Never deal with people known to be unlicensed motor vehicle dealers. You can check whether a car dealer is licensed by doing a search on the Consumer Protection website: www.commerce.wa.gov.au/cp/licencesearch. Unlicensed car dealers can be reported by emailing firstname.lastname@example.org or by calling 1300 30 40 54.
Motor vehicle buyers who believe they have been misled about a purchase can also lodge a complaint on the Consumer Protection website.
Senior Regional Officer, Kimberley
7th March 2019
Avoid house sitter horror
You’re planning a dream trip overseas or a quick trip down to Perth to visit family, but you need someone to look after the pets and water the plants.
If you’re thinking of engaging a house or pet sitter, it’s important to do your homework and understand the costs, the risks and the how-tos of house sitting.
The risks of hiring a dodgy house sitter were all too real for Perth couple, Colin and Fiona, who returned from a five-week holiday to find the woman hired to stay with their dog had robbed them of jewellery and other belongings worth thousands of dollars and that their losses were not covered by insurance because the sitter was in the home with their consent.
To avoid coming home to distressed pets or missing items, do your research. Take some time to find a reliable sitter through a reputable source – it could spare you a lot of post-holiday pain.
Consider using personally recommended or industry recognised people. If you’re looking for a person to pet sit, ask your vet or an animal refuge if they have any recommendations and make sure the person you hire is comfortable with your pet before you leave.
General internet searches for positive or negative reviews can be helpful, but don’t rely solely on online testimonials. Before engaging anyone to house or pet sit, ask for references you can contact.
If you engage an agency, ask to see police checks for their employees. Find out if the business has insurance for their employees and what is and is not covered should something go wrong during the sit.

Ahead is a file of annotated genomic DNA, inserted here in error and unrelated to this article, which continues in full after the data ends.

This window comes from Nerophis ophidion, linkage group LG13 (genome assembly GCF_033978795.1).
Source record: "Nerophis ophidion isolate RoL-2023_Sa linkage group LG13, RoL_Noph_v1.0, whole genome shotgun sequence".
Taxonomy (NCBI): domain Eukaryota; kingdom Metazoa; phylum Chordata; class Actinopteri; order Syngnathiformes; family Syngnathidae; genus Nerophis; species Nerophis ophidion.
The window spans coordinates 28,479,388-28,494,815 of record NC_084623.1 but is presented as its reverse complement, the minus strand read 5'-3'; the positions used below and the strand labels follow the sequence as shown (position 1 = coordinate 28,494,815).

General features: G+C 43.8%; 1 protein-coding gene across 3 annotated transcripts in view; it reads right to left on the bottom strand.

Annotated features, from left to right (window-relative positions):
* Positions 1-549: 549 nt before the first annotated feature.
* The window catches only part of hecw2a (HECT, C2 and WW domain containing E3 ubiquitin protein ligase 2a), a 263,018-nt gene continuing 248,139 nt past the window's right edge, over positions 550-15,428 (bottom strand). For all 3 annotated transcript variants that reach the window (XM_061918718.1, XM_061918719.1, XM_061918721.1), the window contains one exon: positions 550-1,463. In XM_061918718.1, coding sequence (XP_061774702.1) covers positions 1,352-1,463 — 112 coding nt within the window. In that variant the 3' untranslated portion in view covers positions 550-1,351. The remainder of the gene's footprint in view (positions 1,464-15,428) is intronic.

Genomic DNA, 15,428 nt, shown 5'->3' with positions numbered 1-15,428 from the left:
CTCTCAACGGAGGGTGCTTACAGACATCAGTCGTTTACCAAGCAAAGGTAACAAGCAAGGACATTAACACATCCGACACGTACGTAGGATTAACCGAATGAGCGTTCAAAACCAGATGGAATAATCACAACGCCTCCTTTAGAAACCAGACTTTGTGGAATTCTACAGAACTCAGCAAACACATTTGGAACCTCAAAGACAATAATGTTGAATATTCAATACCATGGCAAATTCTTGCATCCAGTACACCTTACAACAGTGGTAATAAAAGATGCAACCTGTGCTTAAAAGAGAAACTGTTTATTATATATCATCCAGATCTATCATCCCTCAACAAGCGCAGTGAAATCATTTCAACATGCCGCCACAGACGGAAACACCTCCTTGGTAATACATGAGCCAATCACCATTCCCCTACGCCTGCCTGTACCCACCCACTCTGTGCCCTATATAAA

Your own insurance might cover accidental loss and damage, but insurers may have exclusions for deliberate damage and theft caused by people lawfully on your property, including sitters and their guests. You should contact your insurer and discuss whether your policy can be modified while someone else is living at the premises in case something goes wrong.
Put the agreed details of your arrangement in writing. A written agreement provides a clear understanding of the obligations of both parties.
For added peace of mind while you’re away, ask a trusted family member, friend or a neighbour to drop in occasionally to check on the house.
Traders should know their rights and obligations under the Australian Consumer Law (ACL) as well.
The ACL provides that services supplied will be fit for purpose and provided with due care and skill. This applies to the service of the sitter and your administrative services, regardless of whether you operate via a platform such as Airtasker or another sharing economy platform.
For more information call us on 1300 304 054, email email@example.com or visit www.consumerprotection.wa.gov.au.
21st February 2019
Be aware of risks when attaching items to homes
Homeowners and tenants need to be aware of the risks when attaching items such as hammocks, swings and basketball hoops around the home.
We recently issued a joint warning with our colleagues at Building and Energy about the potential dangers following a young man’s tragic death in Subiaco in December 2018 when a brick pier collapsed on an attached hammock.
It was WA’s second fatality in the past decade involving a hammock attached to a brick pier, prompting us to urge caution about how and where equipment such as hammocks, swings, hanging chairs, shade-sails and basketball hoops are installed.